At Venturenox, we use Kanban as opposed to other alternatives like Scrum. It is true that there are those for and against the latter; still, our main motivation for avoiding it is that if not used properly, it could become a micro-management tool. Additionally, modern tech practices such as continuous integration and deployment work better with Kanban since both emphasize maximizing continuous flow.

By embracing the trunk-based Git branching model, which is in harmony with agile’s iterative development approach, we are able to combine Kanban + CI/CD for an incredibly effective ecosystem. Furthermore, Scrum necessitates an organized plan for the extensiveness of each sprint including estimates of how much work needs to be done. On the other hand, startups are normally far more agile and flexible than this with a lack of certainty early on. Consequently, it might not be useful before things get steadier; however, when that happens then scrum could become advantageous.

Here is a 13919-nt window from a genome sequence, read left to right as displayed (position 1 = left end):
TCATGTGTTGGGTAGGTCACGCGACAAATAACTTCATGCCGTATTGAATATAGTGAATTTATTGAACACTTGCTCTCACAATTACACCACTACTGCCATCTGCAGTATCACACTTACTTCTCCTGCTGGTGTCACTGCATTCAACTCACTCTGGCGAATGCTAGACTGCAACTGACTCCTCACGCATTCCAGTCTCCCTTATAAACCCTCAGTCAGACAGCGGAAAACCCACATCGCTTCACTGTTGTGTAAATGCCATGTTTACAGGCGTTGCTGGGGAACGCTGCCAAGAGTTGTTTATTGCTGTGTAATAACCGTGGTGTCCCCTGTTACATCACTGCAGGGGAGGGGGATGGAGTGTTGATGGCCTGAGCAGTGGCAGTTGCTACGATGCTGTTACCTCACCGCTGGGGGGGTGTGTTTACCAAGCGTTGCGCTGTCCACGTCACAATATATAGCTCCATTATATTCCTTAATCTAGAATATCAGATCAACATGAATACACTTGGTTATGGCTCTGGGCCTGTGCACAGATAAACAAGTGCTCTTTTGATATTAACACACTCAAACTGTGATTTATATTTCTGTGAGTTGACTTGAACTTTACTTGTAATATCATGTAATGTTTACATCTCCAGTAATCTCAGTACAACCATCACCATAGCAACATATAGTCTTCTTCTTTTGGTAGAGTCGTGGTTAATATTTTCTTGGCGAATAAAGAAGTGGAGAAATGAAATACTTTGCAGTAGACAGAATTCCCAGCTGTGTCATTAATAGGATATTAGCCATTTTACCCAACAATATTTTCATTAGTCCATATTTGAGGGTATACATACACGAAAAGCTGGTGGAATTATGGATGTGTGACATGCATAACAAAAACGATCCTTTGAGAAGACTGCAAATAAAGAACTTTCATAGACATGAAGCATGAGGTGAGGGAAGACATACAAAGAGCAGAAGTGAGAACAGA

An additional factor to consider is how we apply Kanban. Our approach includes the six stages of To-do, Priming, Ready, In-Progress, Review, and Done on our board which grants us the ability to join design tasks into a similar path as development processes. When using Scrum you typically have to divide up design tasks from your programming sprints; however, with Kanban, it’s possible for an entire user story journey – starting from design – to be encompassed in one fluid workflow that just makes sense!

Kanban is a boon to product development and management, making quality a top priority and creating an environment free of errors. Managing projects with this method let teams set their own pace and focus on producing high-quality results that match the customer’s requirements. 

Kanban is easy to use, improves communication among team members, and increases visibility into project progress. The elimination of backlogs with this beneficial tool makes it faster to get products out into the market as it efficiently manages workflow. At Venturenox, we actively use Kanban to track and manage our projects and leverage quality outcomes for our clients.